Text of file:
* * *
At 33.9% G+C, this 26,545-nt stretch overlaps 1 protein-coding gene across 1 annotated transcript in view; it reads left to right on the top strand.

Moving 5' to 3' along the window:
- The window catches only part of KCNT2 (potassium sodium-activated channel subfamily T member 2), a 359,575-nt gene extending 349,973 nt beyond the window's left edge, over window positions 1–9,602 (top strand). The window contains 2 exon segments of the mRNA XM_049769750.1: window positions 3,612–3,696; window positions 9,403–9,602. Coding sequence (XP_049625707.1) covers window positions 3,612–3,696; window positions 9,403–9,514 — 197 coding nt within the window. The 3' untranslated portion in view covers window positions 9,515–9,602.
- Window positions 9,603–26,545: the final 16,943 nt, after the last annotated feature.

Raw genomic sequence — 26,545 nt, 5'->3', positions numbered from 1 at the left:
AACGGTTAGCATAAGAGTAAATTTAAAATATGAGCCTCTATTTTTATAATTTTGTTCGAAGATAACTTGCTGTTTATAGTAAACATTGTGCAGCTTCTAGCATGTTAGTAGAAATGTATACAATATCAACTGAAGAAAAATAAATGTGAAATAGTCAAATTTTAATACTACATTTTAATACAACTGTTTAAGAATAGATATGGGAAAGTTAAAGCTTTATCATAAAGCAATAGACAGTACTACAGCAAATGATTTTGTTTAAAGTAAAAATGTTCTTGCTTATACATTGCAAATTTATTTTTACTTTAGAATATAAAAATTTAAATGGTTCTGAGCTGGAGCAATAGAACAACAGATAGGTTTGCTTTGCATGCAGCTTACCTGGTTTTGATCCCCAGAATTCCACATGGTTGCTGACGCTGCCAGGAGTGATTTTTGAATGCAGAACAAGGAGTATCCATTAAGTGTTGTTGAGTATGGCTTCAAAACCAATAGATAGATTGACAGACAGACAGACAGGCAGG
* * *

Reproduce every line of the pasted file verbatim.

At 33.9% G+C, this 26,545-nt stretch overlaps 1 protein-coding gene across 1 annotated transcript in view; it reads left to right on the top strand.

Moving 5' to 3' along the window:
- The window catches only part of KCNT2 (potassium sodium-activated channel subfamily T member 2), a 359,575-nt gene extending 349,973 nt beyond the window's left edge, over window positions 1–9,602 (top strand). The window contains 2 exon segments of the mRNA XM_049769750.1: window positions 3,612–3,696; window positions 9,403–9,602. Coding sequence (XP_049625707.1) covers window positions 3,612–3,696; window positions 9,403–9,514 — 197 coding nt within the window. The 3' untranslated portion in view covers window positions 9,515–9,602.
- Window positions 9,603–26,545: the final 16,943 nt, after the last annotated feature.

Raw genomic sequence — 26,545 nt, 5'->3', positions numbered from 1 at the left:
AACGGTTAGCATAAGAGTAAATTTAAAATATGAGCCTCTATTTTTATAATTTTGTTCGAAGATAACTTGCTGTTTATAGTAAACATTGTGCAGCTTCTAGCATGTTAGTAGAAATGTATACAATATCAACTGAAGAAAAATAAATGTGAAATAGTCAAATTTTAATACTACATTTTAATACAACTGTTTAAGAATAGATATGGGAAAGTTAAAGCTTTATCATAAAGCAATAGACAGTACTACAGCAAATGATTTTGTTTAAAGTAAAAATGTTCTTGCTTATACATTGCAAATTTATTTTTACTTTAGAATATAAAAATTTAAATGGTTCTGAGCTGGAGCAATAGAACAACAGATAGGTTTGCTTTGCATGCAGCTTACCTGGTTTTGATCCCCAGAATTCCACATGGTTGCTGACGCTGCCAGGAGTGATTTTTGAATGCAGAACAAGGAGTATCCATTAAGTGTTGTTGAGTATGGCTTCAAAACCAATAGATAGATTGACAGACAGACAGACAGGCAGG